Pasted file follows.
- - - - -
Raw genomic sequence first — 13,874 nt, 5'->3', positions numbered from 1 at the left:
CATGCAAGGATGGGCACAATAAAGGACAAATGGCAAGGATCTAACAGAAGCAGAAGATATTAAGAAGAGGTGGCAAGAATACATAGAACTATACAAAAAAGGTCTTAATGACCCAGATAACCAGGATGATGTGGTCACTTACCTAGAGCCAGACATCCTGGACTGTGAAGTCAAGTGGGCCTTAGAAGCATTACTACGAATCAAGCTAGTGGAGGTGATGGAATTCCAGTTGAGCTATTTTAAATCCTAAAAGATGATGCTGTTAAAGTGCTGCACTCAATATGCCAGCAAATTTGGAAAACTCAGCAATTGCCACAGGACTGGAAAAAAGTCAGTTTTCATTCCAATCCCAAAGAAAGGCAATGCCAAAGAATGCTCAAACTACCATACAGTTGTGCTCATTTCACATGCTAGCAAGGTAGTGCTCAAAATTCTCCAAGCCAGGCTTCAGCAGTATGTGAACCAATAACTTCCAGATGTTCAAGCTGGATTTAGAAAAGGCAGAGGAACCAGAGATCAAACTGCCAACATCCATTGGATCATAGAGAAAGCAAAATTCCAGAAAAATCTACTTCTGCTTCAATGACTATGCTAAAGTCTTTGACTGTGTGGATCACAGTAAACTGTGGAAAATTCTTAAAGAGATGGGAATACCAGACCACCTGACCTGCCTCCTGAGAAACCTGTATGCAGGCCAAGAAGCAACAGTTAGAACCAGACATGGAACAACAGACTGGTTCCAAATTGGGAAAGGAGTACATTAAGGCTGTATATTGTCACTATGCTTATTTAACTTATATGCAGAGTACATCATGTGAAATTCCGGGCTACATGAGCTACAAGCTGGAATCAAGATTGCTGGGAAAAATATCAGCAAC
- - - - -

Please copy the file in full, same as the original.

Raw genomic sequence first — 13,874 nt, 5'->3', positions numbered from 1 at the left:
CATGCAAGGATGGGCACAATAAAGGACAAATGGCAAGGATCTAACAGAAGCAGAAGATATTAAGAAGAGGTGGCAAGAATACATAGAACTATACAAAAAAGGTCTTAATGACCCAGATAACCAGGATGATGTGGTCACTTACCTAGAGCCAGACATCCTGGACTGTGAAGTCAAGTGGGCCTTAGAAGCATTACTACGAATCAAGCTAGTGGAGGTGATGGAATTCCAGTTGAGCTATTTTAAATCCTAAAAGATGATGCTGTTAAAGTGCTGCACTCAATATGCCAGCAAATTTGGAAAACTCAGCAATTGCCACAGGACTGGAAAAAAGTCAGTTTTCATTCCAATCCCAAAGAAAGGCAATGCCAAAGAATGCTCAAACTACCATACAGTTGTGCTCATTTCACATGCTAGCAAGGTAGTGCTCAAAATTCTCCAAGCCAGGCTTCAGCAGTATGTGAACCAATAACTTCCAGATGTTCAAGCTGGATTTAGAAAAGGCAGAGGAACCAGAGATCAAACTGCCAACATCCATTGGATCATAGAGAAAGCAAAATTCCAGAAAAATCTACTTCTGCTTCAATGACTATGCTAAAGTCTTTGACTGTGTGGATCACAGTAAACTGTGGAAAATTCTTAAAGAGATGGGAATACCAGACCACCTGACCTGCCTCCTGAGAAACCTGTATGCAGGCCAAGAAGCAACAGTTAGAACCAGACATGGAACAACAGACTGGTTCCAAATTGGGAAAGGAGTACATTAAGGCTGTATATTGTCACTATGCTTATTTAACTTATATGCAGAGTACATCATGTGAAATTCCGGGCTACATGAGCTACAAGCTGGAATCAAGATTGCTGGGAAAAATATCAGCAAC